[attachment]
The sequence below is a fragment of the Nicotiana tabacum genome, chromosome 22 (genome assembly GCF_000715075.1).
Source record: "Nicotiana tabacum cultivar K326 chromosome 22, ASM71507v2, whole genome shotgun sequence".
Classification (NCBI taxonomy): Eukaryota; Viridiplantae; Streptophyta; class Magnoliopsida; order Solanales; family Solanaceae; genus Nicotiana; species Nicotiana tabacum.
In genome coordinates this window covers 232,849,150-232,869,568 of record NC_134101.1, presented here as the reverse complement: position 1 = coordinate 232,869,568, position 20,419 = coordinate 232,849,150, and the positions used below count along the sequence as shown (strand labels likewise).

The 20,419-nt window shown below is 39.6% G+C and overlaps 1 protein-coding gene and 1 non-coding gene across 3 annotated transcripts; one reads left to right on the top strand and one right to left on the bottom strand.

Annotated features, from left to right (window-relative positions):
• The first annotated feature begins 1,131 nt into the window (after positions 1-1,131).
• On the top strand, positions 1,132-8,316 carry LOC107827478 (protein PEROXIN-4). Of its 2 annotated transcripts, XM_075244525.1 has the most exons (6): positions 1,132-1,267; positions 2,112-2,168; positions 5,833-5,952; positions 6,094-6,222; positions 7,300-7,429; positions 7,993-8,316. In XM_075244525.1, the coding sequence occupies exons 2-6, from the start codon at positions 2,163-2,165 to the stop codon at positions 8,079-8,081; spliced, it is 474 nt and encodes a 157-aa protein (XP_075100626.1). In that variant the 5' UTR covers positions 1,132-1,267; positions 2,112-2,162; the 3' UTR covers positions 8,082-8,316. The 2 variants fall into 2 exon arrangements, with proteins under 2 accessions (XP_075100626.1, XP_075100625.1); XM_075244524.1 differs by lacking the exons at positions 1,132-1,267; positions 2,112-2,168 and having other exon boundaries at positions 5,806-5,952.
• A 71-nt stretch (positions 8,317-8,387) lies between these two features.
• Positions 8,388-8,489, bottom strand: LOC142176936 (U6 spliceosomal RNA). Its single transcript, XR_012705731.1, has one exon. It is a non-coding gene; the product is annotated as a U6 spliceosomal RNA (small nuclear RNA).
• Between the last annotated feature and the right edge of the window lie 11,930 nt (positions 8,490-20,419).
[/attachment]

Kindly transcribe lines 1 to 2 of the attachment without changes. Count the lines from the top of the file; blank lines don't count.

The sequence below is a fragment of the Nicotiana tabacum genome, chromosome 22 (genome assembly GCF_000715075.1).
Source record: "Nicotiana tabacum cultivar K326 chromosome 22, ASM71507v2, whole genome shotgun sequence".